My family was big on traditions, but not the “Fiddler on the Roof” kind of tradition, but the “we’ve always done it this way” kind. For example, every Christmas my aunts made maple mousse. Truthfully, I was not especially fond of this, but it was “tradition” and one that was never broken until my aunts were too old to make it. Of course, there was always the requisite platter of Christmas cookies, baked only during the holidays. And every New Year’s Eve my mother made oyster casserole. That too was our tradition.
But what I remember was my father making his fudge. Every Christmas he would make it, served along with the cookies. One of my favorite memories was of me, standing next to Dad, peering over the boiling pot of molten chocolate goodness, secretly dipping a spoon into the boiling confection when Dad’s back was turned. And Dad and I were the lucky ones who got to scrape out what was left in the pot after the fudge had been poured into the pan. A definite perk. When I was old enough to understand what he did to create this melt-in-your-mouth confection, he began to teach me his secrets.
The pot had to be very large and heavy, ideally a soup pot. The ingredients didn’t vary. Evaporated milk, sugar, butter, two squares of unsweetened chocolate and a pinch of salt. Pretty basic. But the chocolate had to be good. Dad used the best chocolate chips and unsweetened chocolate that was available locally. Vanilla, corn syrup and marshmallow fluff completed the list. These were always pre-measured and in bowls ready to be added.
Although true candy makers always use a candy thermometer to get the desired soft-ball consistency, Dad never bothered. We didn’t have a thermometer and he didn’t see any reason to buy one. Instead, he watched the size of the boils. When they got to be a certain “look,” he would drop a spoonful of the fudge mixture into a small dish of ice-cold water. He’d wait a few seconds, then reach in and try to form it into a soft ball. If it fell apart, it needed more boiling. Sometimes it took two or three tries before he was satisfied. He would turn off the heat and dump in the fluff, the chips, the vanilla and the syrup and beat like crazy until everything was melted. This took a strong arm because it had to be done quickly before the fudge hardened in the pan.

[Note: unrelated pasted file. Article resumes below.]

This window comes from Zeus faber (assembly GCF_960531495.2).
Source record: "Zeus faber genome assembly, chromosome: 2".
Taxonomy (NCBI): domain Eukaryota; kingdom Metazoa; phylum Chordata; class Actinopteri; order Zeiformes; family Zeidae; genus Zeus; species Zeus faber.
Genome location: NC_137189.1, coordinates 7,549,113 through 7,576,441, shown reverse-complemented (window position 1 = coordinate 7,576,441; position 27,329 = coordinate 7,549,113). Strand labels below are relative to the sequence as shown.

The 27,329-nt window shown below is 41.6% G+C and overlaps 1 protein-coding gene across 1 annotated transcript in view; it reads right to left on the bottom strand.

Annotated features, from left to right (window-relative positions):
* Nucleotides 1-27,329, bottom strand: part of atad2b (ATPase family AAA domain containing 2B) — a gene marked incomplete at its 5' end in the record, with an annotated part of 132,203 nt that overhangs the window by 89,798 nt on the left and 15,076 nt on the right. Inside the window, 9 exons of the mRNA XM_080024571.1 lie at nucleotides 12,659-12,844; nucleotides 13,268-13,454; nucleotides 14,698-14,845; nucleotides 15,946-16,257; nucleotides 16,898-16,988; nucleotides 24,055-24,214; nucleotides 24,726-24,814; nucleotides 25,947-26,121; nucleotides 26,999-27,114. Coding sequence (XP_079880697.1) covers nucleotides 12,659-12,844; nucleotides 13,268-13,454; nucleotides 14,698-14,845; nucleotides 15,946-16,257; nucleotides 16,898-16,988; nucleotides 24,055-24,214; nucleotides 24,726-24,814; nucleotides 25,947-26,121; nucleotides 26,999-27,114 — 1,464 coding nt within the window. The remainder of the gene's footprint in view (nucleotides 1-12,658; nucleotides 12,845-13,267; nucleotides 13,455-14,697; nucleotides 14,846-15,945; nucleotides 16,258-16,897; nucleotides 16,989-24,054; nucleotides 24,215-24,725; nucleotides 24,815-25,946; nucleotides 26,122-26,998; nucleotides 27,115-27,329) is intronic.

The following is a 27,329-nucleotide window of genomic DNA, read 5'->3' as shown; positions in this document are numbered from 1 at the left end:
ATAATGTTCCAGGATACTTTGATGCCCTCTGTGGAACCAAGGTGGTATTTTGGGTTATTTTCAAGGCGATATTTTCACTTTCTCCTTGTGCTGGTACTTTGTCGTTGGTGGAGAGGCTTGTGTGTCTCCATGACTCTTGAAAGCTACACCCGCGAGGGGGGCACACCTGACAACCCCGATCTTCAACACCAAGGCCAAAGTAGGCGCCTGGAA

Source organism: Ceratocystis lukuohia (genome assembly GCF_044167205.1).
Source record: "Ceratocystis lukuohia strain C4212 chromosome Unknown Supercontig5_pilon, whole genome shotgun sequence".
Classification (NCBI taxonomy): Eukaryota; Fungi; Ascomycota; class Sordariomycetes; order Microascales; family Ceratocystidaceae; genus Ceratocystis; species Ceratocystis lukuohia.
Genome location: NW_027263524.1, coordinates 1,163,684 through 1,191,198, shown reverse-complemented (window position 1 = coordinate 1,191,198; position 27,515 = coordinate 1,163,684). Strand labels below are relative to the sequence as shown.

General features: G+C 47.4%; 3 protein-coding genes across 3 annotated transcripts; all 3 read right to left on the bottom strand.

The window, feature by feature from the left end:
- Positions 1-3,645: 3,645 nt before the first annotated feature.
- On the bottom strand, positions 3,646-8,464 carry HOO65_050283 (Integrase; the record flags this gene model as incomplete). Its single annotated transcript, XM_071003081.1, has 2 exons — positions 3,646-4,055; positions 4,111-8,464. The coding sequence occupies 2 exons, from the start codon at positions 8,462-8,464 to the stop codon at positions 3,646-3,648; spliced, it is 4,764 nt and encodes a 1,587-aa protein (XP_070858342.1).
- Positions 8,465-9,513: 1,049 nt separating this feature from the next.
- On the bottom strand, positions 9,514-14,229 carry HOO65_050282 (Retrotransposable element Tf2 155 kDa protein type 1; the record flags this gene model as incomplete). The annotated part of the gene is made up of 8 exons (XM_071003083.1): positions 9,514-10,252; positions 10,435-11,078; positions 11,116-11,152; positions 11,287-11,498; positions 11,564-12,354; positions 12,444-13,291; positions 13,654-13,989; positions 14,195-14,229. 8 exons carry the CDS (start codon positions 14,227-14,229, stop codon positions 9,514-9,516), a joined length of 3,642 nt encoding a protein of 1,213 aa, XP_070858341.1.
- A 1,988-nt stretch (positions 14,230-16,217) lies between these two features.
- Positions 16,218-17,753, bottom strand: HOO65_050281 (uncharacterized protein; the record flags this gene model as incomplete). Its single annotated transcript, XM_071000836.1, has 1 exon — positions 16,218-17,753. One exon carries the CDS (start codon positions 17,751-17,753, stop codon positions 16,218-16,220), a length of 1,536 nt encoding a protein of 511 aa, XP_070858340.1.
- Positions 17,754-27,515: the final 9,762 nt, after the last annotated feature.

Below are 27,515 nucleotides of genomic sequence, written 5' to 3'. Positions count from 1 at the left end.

It was a rare occurrence when the fudge refused to harden as it should. In that case, my mother would add cream to the mixture and heat it up again. Instead of fudge. their friends received a jar of Dad’s delicious fudge sauce. Not much went to waste in our house.
After I graduated from college and had my own apartment, I decided to try my hand at fudge making. I quickly learned that it wasn’t as easy as I had thought. But I persevered and eventually got to the point where my fudge was as good as Dad’s, or at least close. I didn’t experiment very much either. Other than sometimes using dark chocolate instead of semi-sweet. Occasionally, my fudge ended up as fudge sauce. After all, how could one let a pot of chocolate, butter and sugar go to waste?
For a number of years now, I’ve carried on a few family traditions and made some of our own. Foregoing the dreaded maple mousse, I make a cheesecake. And cookies. I make oyster casserole every New Year’s Eve. It’s primarily for me as my son and husband are not fond of it, but it’s always on the table. And I make fudge. It is the tradition I carry on. I make it because it is so delicious and because it’s part of my family. It is my father’s fudge. I make two batches because friends practically demand it as a gift. I don’t remember a holiday season when I haven’t continued this tradition. I made fudge two months after giving birth to our son, after a bout of double pneumonia, and a few weeks after my hip replacement. I missed the year when we were in the midst of moving and my kitchen was in boxes. With the exception of that small blip, the fudge was made. Because it is to me, as Tevye sang, “tradition.”